"Threat awareness is paramount to delivering on the promise of data protection – here's why and where to start." - Will Gragido
Consumers of information security technology and services have been inundated with talk of the value of being cognizant of threats, vulnerabilities, and risks for more than two decades as they labor to ensure that their assets – tangible and intangible – are protected and secured in an increasingly threat-laden world.
Simple vulnerabilities led to Equifax’s latest breach and the loss of the crown jewels - Our Data. This is its second breach of 2017 and third in the last two years. Let that sink in. Equifax knew about security gaps, chose not to close them, and put the identities of 143 million Americans up for grabs.
Yesterday, Tim Cook and others at Apple took the stage at their yearly World Wide Developer Conference to announce powerful new devices and exciting new OS and software functionality available to developers and the public in the months ahead. One feature that they didn’t speak about, but I believe is needed, is this... read more
Freshman is a wicked smaaaht OG hacker, security researcher, threat Intelligencer and a damn fine all-around problem solver. He's got deep subject matter expertise designing and employing a hybrid security approaches 'round the world spanning Financial Services/Banking, Retail, Hardware, Software, Government, Higher Education verticals.
If you think technology can solve your security problems, then you don't understand the problems and you don't understand the technology.
Brilliance in the basics
Every human endeavor requiring skill, knowledge and experience begins with the basics. There's no other way to achieve competency, proficiency and mastery. The same is true of security. Despite vendor claims to the contrary, there is no easy button.
Our technology is really quite good. That's why the bad guys target people.
Technology and People Paradox
Technology companies including software, hardware, telecoms, network equipment providers all bear part of the responsibility. Bugs and vulnerabilities in their products have caused massive security issues for their enterprise customers and consumers because they weren't designed with security in mind. If they were, there would be far fewer issues to begin with. It's amazing that an entire industry was created largely as a result of their products. So, they must do their part too.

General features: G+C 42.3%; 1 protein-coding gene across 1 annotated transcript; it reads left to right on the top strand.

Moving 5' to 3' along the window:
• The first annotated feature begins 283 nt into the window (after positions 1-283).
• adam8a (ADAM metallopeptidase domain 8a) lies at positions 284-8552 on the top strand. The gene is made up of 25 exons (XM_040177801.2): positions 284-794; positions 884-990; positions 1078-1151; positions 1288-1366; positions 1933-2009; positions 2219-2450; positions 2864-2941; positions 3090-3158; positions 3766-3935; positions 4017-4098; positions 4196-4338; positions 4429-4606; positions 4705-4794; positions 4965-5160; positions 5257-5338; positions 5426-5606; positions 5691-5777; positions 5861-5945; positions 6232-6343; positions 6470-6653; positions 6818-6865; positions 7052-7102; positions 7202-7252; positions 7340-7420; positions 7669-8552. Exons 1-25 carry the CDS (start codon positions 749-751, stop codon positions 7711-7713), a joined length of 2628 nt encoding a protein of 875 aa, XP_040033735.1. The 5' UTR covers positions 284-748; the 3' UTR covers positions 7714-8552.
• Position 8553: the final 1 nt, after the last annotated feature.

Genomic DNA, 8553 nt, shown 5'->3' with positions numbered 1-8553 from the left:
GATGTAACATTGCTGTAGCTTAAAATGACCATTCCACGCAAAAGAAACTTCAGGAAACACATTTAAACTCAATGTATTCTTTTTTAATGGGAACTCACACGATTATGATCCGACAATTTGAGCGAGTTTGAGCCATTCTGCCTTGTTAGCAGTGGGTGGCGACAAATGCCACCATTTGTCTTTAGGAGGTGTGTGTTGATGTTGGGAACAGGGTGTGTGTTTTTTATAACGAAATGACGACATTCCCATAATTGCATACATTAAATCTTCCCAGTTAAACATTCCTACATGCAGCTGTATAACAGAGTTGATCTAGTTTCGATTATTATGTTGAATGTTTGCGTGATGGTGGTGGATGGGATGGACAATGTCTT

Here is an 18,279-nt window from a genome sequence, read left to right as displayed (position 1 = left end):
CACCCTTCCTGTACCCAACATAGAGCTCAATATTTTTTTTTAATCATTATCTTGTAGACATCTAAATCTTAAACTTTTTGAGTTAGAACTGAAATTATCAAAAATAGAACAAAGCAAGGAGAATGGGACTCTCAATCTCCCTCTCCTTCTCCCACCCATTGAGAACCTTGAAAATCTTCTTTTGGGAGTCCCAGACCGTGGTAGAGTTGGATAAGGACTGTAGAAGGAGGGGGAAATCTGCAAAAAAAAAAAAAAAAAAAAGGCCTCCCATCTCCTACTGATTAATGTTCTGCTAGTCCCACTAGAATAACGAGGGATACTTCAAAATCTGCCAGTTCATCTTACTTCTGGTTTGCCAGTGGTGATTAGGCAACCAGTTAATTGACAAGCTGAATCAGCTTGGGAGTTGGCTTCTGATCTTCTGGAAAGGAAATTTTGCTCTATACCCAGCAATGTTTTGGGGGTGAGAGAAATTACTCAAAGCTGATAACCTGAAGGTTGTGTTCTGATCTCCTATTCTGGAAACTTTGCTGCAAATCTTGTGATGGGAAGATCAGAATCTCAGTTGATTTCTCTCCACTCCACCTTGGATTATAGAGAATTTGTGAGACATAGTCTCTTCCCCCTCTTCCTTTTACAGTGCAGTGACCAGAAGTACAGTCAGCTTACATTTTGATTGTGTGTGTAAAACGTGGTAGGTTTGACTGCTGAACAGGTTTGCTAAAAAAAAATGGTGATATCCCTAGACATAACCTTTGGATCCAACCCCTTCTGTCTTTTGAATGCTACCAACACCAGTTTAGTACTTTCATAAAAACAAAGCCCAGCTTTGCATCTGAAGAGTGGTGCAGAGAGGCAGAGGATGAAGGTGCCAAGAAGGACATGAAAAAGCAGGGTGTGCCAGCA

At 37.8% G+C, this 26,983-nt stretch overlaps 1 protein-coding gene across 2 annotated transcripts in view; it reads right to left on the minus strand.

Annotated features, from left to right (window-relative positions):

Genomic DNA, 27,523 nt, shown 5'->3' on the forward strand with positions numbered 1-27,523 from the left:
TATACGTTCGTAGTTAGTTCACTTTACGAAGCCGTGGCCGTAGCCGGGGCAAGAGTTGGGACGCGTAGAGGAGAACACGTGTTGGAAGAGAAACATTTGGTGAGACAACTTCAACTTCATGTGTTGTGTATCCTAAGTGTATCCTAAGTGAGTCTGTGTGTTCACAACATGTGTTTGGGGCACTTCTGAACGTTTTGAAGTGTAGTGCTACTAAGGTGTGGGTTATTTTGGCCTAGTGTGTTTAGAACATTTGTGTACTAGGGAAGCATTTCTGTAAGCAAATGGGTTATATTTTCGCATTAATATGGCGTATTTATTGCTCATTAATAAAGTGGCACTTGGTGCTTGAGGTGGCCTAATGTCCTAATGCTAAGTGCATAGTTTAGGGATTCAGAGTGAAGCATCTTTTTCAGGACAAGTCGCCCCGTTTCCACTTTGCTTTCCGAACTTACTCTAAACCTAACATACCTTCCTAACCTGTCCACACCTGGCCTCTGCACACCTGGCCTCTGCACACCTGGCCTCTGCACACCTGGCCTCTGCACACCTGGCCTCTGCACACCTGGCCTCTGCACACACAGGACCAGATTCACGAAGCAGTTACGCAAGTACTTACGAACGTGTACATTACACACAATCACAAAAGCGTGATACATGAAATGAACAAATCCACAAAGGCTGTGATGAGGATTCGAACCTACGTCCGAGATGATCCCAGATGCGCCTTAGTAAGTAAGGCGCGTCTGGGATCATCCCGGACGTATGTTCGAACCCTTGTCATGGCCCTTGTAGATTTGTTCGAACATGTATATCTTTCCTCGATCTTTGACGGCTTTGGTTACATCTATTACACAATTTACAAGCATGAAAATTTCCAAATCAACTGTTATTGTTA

However, technology is merely a tool for the adversary to automate human tasks that humans have and still perform today: conducting reconnaissance, surveillance in order to expose and then exploit vulnerabilities, exfiltrate information, create havoc, etc. It's an enabler but it certainly isn't THE problem. People are. After all, people conceive of, plan and execute attacks. People open emails, click on links, fail to follow protocols, neglect to install updates or change passwords. Technology isn't autonomous, at least not yet. Because people are the problem AND the solution the approach needs to change.
When security is a must (requirement) for the system, technologists, users and owners can make it work."
Leadership must lead by example through their words, deeds and budgets. A personal commitment at the top critical to the establishment a security-conscious culture. Boards must be knowledgeable too.set expectations and standards of performance and hold themselves and their people accountable, they create of a security-minded environment and culture which values mastery of the fundamentals first, developing security into the DNA, so to speak. Many of the greatest security failures we see are a direct result of poor leadership in some form or fashion. Leaders must lead...
Here's a question that popped up on my LinkedIn newsfeed last night:
Cybersecurity would be the single most painful unresolved challenge in technology space over the next decade...what is your strategy to address this challenge/opportunity?
In response, here are a few thoughts off the top of my head: